Pinhole Movie Reviews


Jagged Edge by tincolor

Glenn Close is a lawyer who has agreed to defend Jeff Bridges, a young man who may or may not have killed his rich wife. This is classic, by the numbers film noir in every sense. Even switching the genders of the femme fatal and the hard-as-nails protagonist barely feels like a spin on the genre. Is that a bad thing? If you like film noir, definitely not. Is Jeff Bridges guilty? Well you’ll have to watch to the end to find out, but here’s a hint: like just about every other film noir plot, there are going to be a lot of twists along the way and pretty much no one is going to end up happy in the end. I didn’t watch this very long ago, and at the time I enjoyed it, but honestly I cannot remember most of the details at this point. Watchable, but probably pretty forgettable.

P.S. Robert Loggia was nominated for an Academy Award for his role.

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The Boys From Brazil by tincolor

Laurence Olivier stars as an aging Nazi hunter who, after getting a tip from a young man, travels to Paraguay where he hopes to find the infamous Nazi war criminal Gregory Peck, only to discover a plot more sinister than he could have ever imagined! At many points during this movie, I really found myself wishing it was more exciting and atmospheric like The Odessa File. While this film does satisfyingly dangle the details of Peck’s evil plan just out of sight, giving you only glimpses and hints of its true nature for a good chunk of the film, it lacks a sense of adventure like The Odessa File. And like the ending of director Franklin J. Schaffner’s earlier film, Planet of the Apes, the payoff at then end is too silly to accept as anything other than fiction. Gregory Peck’s shadowy scheme is just so implausible that it feels like maybe monkeys from the future were a more realistic threat to world peace than Gregory Peck ever was. Watchable.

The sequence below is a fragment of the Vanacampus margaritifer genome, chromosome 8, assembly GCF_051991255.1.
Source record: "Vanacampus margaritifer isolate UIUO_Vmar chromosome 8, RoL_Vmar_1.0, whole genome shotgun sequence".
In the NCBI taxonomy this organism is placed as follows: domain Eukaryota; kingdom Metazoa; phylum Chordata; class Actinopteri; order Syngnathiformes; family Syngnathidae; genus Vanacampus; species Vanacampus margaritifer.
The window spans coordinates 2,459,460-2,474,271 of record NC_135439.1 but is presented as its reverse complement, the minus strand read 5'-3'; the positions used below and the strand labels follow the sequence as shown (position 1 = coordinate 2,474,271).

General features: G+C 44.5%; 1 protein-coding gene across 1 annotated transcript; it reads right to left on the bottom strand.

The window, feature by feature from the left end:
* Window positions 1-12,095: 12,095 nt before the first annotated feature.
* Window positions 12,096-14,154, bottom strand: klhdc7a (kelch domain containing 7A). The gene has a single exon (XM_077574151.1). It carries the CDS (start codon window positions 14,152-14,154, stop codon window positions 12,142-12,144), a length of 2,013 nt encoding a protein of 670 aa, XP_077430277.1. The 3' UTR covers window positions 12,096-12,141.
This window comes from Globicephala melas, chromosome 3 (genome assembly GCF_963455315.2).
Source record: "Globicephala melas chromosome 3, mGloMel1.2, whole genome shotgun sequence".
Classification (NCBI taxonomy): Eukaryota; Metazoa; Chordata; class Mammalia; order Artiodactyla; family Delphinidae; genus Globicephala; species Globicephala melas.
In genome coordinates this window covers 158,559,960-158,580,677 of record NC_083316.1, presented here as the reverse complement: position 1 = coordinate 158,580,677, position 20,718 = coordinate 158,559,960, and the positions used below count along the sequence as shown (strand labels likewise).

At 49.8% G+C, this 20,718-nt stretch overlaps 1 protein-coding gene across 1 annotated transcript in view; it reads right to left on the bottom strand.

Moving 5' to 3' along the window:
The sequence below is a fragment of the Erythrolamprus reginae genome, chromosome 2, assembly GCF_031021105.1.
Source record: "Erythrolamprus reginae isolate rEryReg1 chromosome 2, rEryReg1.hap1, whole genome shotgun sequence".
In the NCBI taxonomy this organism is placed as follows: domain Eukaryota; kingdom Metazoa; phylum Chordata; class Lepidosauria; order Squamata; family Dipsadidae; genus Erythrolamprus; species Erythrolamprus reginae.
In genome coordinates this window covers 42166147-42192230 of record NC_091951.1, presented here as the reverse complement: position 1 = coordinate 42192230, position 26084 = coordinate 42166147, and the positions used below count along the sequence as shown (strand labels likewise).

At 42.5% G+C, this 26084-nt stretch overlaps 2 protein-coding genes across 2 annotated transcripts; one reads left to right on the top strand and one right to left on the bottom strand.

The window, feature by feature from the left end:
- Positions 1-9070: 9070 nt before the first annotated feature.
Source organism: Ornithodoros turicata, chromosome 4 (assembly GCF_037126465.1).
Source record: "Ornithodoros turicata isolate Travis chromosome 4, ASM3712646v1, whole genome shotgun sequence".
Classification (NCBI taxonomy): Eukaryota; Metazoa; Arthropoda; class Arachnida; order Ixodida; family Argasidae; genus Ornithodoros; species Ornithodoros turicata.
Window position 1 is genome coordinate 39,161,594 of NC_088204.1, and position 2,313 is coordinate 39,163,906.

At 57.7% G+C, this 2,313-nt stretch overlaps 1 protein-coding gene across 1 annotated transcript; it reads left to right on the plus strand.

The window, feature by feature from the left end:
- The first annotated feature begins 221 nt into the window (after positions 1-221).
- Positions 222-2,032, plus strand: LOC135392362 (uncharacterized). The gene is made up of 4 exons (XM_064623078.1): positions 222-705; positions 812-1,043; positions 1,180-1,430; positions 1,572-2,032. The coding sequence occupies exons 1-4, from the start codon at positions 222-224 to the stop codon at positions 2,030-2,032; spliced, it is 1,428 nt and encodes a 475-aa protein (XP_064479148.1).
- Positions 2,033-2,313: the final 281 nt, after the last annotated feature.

P.S. Laurence Olivier did manage to get nominated for an Academy Award for his role in this film.

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Take Shelter by jaemskeray
July 29, 2014, 9:55 pm
Filed under: Uncategorized | Tags: , , , , ,

Take Shelter is a movie about a guy who starts to develop schizophrenia, believing that the end of days is coming.  He starts building an elaborate underground shelter for him and his family, and ends up loosing almost everything in the process.  Movie explores the themes of how mental disorders are dealt with in modern day society, end of day Christian biblical themes, and of course how to build a large scale shelter.    I really liked this movie, the acting was great, the story was beautifully told, and the visuals were pleasing.  I give it a high Worth checking out.



The Killing of a Chinese Bookie (1976 version) by tincolor